Convective mixing during carbon simmering is a potential source of homogenization of the WD composition prior to explosion. Assuming full chemical mixing of the initial WD models with MCO = 0.2, 0.3, and 0.4 M and default mantle composition, i.e., without carbon, the global 12C mass fractions are X(12C) = 0.05, 0.07, and 0.09, respectively. Contrary to the results of chemically differentiated hybrid cores described in previous sections, the composition and structure of the mantle may have an influence on the outcome of fully mixed models. This effect is particularly relevant if the mantle is composed of two layers, of which one is rich in carbon, as is assumed in some of the models in Table 1 and Sect. 4.3.2. For instance, assuming full chemical mixing of the initial WD models with MCO = 0.2, 0.3, and 0.4 M, a middle layer with no carbon and an external layer of Mext = 0.57 M with Xext(12C) = 0.32, the global 12C mass fractions are X(12C) = 0.18, 0.20, and 0.23, respectively. We computed the explosion (DETO and DDT modes) of two models representative of the class of homogenized MSHC models, one in which X(12C) = 0.10 and the other with X(12C) = 0.20 (models 24–27 in Table 1).

Pure detonation of these homogeneous models (24 and 26) are similar to the successful5 pure detonations of hybrid cores with MCO from 0.4 to 0.74 M. They are able to propagate across most of the WD, unbinding the whole star and ejecting a huge mass of 56Ni. The impact of mixing on the result of pure detonations is, thus, to eliminate the diversity on the outcomes, in particular, the possibility that the explosion leaves a massive bound remnant.

The delayed detonation of the homogeneous model with X(12C) = 0.10 (model 25) is not able to unbind the WD completely. The small mass fraction of 12C makes the release of nuclear energy too small to initiate a healthy detonation, and the burning front dies after having consumed ~0.35 M. The final result is rather similar to that of the pure detonation of the hybrid-core case with MCO = 0.2 M.

The delayed detonation of the homogeneous model with X(12C) = 0.20 (model 27) leads to outcomes similar to those obtained from the hybrid core cases with the same ρDDT and MCO > 0.2 M.

We also computed the explosion (DDT model 28) of a homogeneous model with chemical composition obtained from the full mixing of the hybrid core model 23 (middle panel in Fig. 1). In this case, the global carbon mass fraction is X(12C) = 0.28, which is very close to the value of the carbon mass fraction in the carbon-rich core of model 23. Indeed, the outcome of the delayed detonation of both models reported in Table 1 is within 2–3% of each other. All in all, successful delayed detonations of homogeneous models seem to encompass a narrower range of ejecta properties than their hybrid-core counterparts.

We conclude that the main effect of the eventual destruction of the chemically differentiated structure (hybrid core) during the carbon simmering phase is a reduction in the variation of the possible outcomes, but they do not qualitatively affect the properties of successful explosions.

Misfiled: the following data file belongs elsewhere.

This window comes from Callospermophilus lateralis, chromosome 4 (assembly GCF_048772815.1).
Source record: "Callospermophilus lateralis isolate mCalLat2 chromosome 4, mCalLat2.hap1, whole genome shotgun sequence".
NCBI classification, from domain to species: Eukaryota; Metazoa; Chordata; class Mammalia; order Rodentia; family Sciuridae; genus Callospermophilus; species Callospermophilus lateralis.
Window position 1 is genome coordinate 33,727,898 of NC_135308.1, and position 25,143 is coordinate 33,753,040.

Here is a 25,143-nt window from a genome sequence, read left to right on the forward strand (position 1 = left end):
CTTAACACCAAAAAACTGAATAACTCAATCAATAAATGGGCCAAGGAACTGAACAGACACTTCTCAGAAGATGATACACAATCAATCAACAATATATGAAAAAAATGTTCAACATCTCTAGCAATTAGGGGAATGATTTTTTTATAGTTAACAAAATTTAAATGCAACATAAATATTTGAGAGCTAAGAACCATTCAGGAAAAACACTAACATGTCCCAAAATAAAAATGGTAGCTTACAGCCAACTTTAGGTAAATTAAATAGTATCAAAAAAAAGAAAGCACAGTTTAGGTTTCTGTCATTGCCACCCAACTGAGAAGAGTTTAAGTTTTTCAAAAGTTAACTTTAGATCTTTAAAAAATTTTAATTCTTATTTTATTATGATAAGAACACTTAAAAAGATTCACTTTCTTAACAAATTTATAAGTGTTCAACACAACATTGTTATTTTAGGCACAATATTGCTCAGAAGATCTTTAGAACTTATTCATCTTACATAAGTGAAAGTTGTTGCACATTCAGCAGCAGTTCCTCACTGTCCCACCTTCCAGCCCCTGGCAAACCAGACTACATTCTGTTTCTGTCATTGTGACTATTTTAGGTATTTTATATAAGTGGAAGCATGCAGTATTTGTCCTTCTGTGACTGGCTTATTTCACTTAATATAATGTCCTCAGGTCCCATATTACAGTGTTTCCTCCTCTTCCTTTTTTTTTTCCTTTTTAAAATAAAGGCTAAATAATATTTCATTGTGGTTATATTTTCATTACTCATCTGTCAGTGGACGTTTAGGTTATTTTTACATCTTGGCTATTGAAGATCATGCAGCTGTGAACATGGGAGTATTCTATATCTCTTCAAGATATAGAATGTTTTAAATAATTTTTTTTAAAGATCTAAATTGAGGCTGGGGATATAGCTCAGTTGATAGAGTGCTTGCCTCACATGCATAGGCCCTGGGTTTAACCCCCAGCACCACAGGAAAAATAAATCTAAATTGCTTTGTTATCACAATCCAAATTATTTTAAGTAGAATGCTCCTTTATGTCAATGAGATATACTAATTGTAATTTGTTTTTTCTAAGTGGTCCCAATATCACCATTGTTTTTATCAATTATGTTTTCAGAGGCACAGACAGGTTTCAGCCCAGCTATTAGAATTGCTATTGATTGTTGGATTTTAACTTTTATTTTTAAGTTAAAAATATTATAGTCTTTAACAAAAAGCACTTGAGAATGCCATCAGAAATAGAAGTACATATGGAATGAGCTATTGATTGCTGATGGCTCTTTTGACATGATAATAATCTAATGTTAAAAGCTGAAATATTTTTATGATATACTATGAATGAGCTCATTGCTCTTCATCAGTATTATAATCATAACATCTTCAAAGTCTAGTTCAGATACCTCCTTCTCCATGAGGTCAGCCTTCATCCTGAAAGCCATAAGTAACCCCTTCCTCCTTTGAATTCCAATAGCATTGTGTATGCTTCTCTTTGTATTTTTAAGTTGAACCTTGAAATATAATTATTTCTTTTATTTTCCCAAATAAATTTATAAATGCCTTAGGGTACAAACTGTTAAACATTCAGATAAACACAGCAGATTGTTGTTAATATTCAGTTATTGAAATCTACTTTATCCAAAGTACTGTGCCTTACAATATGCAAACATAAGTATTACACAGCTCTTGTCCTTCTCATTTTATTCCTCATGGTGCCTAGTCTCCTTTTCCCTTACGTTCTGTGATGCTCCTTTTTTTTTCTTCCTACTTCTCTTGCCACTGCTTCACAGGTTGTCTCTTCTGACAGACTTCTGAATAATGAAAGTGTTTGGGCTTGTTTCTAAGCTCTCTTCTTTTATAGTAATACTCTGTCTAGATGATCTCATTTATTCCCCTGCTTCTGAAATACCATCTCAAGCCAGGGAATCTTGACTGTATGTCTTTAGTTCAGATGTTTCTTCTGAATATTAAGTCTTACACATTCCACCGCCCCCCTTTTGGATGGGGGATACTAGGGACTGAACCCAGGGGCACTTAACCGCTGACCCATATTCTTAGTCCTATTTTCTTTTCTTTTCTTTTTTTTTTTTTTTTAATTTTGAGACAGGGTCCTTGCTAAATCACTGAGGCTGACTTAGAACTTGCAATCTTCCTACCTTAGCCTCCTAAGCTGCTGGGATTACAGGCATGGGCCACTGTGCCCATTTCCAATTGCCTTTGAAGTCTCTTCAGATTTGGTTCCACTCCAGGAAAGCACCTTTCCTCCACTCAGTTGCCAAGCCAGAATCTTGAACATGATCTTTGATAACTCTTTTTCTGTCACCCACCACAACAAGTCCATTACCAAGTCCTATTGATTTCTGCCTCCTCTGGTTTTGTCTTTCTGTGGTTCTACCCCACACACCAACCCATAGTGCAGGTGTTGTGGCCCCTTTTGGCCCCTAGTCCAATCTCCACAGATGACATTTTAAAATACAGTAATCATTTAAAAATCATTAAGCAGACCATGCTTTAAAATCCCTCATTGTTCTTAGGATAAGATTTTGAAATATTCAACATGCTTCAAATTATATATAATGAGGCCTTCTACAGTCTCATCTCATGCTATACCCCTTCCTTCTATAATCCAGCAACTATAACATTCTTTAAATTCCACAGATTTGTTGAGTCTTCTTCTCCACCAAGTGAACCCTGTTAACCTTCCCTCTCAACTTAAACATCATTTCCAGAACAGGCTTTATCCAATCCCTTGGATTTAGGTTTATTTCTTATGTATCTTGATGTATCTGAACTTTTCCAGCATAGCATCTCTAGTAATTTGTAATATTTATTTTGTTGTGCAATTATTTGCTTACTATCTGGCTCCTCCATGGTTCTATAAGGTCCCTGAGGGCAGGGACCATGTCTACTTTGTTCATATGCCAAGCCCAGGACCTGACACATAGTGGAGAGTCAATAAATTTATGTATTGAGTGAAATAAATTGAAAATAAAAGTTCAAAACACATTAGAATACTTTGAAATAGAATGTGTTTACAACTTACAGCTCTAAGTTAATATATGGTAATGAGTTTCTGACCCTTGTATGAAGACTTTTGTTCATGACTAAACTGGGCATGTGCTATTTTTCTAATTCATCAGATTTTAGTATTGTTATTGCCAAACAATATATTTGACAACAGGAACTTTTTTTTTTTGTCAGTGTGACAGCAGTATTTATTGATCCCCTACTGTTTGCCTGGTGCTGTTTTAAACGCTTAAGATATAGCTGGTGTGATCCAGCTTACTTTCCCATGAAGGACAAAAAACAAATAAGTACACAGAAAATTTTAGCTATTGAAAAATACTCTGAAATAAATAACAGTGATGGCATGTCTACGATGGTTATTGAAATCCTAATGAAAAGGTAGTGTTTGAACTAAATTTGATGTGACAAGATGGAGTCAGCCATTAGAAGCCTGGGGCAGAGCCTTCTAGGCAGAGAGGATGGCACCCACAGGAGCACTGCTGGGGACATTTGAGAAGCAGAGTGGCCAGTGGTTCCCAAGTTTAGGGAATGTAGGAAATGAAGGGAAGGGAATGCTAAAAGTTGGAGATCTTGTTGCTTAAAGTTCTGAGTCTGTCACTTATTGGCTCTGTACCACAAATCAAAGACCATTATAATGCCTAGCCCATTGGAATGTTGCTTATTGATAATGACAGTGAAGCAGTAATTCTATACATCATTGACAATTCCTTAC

4.3.4. Comparison to Kromer et al. (2015)

The initial model in Kromer et al. (2015) was a cold, chemically differentiated, WD with a central density of 2.9 × 109 g cm-3. Their chemical structure consisted of a carbon-rich, X(12C) = 0.5, core of MCO = 0.2 M surrounded by an ONe layer of 0.9 M (with a 3% carbon abundance by mass) and topped by a CO layer of 0.3 M. This initial model is most similar to those of our models 1–6.

The main difference between our calculations and those of Kromer et al. (2015) lies on the assumed geometrical configuration of the flame at runaway, a major unknown in theoretical studies of SNIa explosion. While our simulations necessarily start, owing to the one-dimensional nature of our code, from a spherically symmetric volume at the center of the WD, they ignite five kernels off-center. These kernels soon merge, forming a one-sided plume that floats toward the surface while the flame grows in size. Finally, in the simulation of Kromer et al. (2015) less than half the CO core is consumed by the deflagration, and only 0.014 M of material is ejected of which 3.4 × 10-3M are 56Ni.

Unlike the model of Kromer et al. (2015), in all of our explosion models 1–6 the whole CO core is consumed by the burning front. Their final results are intermediate between those of our models 1–3 and 4–6. In the first group, there is left a massive remnant, as in Kromer et al. (2015) model, but no 56Ni is ejected. In the second group, there is a small amount of 56Ni ejected, but at a very low velocity because of the large mass of the ejecta. We speculate that because the initial geometry of the flame may not be always the same, it is possible that all of these models are realized in nature.

5. Discussion

The ultimate verification of a supernova model relies on the comparison of synthetic spectra and light curves with observations. However, our purpose is to identify the most promising models for future computation of their optical properties. To this aim, we base the following discussion on the location of the computed models in the kinetic energy vs ejected 56Ni mass plane (Fig. 2) and in the chemical profile as a function of velocity (Fig. 4).

thumbnail Fig. 4

Chemical composition of the ejected matter in four delayed detonation models with ρDDT = 1.4 × 107 g cm-3. From top to bottom: hybrid WD with a MCO = 0.74 M (model 23); hybrid WD with MCO = 0.3 M (model 12); mixed model with an initial X(12C) = 0.20 (model 27); and pure CO WD with an initial homogeneous composition with X(12C) = X(16O) ≃ 0.5 and solar mass fractions of species with A ≥ 24 (model 30). The black thick line is the abundance by mass of 56Ni a few seconds after explosion. The rest of lines give the abundance by mass of the most important elements after radioactive decays (i.e., the final stable isotopes), and have the following meaning: green stands for fuel (solid is C, short dashed is O, and long dashed is Ne); blue stands for IME (solid is Si, dotted is Mg, short dashed is S, and long dashed is Ca); and red stands for IGE (solid is Fe, dotted is Cr, short dashed is Mn, and long dashed is Ni).